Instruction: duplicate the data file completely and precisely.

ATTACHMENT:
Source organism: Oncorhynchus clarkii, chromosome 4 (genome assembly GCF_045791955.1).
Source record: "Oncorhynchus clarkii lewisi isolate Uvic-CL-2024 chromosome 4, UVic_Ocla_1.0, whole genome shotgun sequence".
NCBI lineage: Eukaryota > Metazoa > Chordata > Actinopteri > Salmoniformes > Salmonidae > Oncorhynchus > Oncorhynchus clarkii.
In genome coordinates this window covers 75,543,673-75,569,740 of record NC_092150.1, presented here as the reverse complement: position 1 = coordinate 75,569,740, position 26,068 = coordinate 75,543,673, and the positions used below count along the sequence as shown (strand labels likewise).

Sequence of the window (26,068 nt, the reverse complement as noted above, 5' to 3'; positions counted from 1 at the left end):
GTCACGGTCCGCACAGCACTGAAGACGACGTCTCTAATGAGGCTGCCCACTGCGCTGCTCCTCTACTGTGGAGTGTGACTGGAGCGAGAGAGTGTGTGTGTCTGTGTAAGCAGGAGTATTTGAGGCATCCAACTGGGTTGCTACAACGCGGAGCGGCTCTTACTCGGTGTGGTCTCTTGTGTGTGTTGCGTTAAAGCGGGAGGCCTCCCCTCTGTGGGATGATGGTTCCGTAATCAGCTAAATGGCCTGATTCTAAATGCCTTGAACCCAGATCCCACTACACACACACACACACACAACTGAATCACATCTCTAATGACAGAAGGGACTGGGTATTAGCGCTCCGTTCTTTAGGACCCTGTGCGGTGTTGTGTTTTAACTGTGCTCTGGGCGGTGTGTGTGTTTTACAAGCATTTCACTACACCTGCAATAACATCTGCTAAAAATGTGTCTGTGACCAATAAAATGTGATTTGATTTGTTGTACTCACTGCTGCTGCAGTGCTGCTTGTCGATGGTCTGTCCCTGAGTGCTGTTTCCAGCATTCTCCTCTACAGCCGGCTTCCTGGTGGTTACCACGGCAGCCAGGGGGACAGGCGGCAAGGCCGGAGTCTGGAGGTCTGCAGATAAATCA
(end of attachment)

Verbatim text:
Source organism: Oncorhynchus clarkii, chromosome 4 (genome assembly GCF_045791955.1).
Source record: "Oncorhynchus clarkii lewisi isolate Uvic-CL-2024 chromosome 4, UVic_Ocla_1.0, whole genome shotgun sequence".
NCBI lineage: Eukaryota > Metazoa > Chordata > Actinopteri > Salmoniformes > Salmonidae > Oncorhynchus > Oncorhynchus clarkii.
In genome coordinates this window covers 75,543,673-75,569,740 of record NC_092150.1, presented here as the reverse complement: position 1 = coordinate 75,569,740, position 26,068 = coordinate 75,543,673, and the positions used below count along the sequence as shown (strand labels likewise).

Sequence of the window (26,068 nt, the reverse complement as noted above, 5' to 3'; positions counted from 1 at the left end):
GTCACGGTCCGCACAGCACTGAAGACGACGTCTCTAATGAGGCTGCCCACTGCGCTGCTCCTCTACTGTGGAGTGTGACTGGAGCGAGAGAGTGTGTGTGTCTGTGTAAGCAGGAGTATTTGAGGCATCCAACTGGGTTGCTACAACGCGGAGCGGCTCTTACTCGGTGTGGTCTCTTGTGTGTGTTGCGTTAAAGCGGGAGGCCTCCCCTCTGTGGGATGATGGTTCCGTAATCAGCTAAATGGCCTGATTCTAAATGCCTTGAACCCAGATCCCACTACACACACACACACACACAACTGAATCACATCTCTAATGACAGAAGGGACTGGGTATTAGCGCTCCGTTCTTTAGGACCCTGTGCGGTGTTGTGTTTTAACTGTGCTCTGGGCGGTGTGTGTGTTTTACAAGCATTTCACTACACCTGCAATAACATCTGCTAAAAATGTGTCTGTGACCAATAAAATGTGATTTGATTTGTTGTACTCACTGCTGCTGCAGTGCTGCTTGTCGATGGTCTGTCCCTGAGTGCTGTTTCCAGCATTCTCCTCTACAGCCGGCTTCCTGGTGGTTACCACGGCAGCCAGGGGGACAGGCGGCAAGGCCGGAGTCTGGAGGTCTGCAGATAAATCA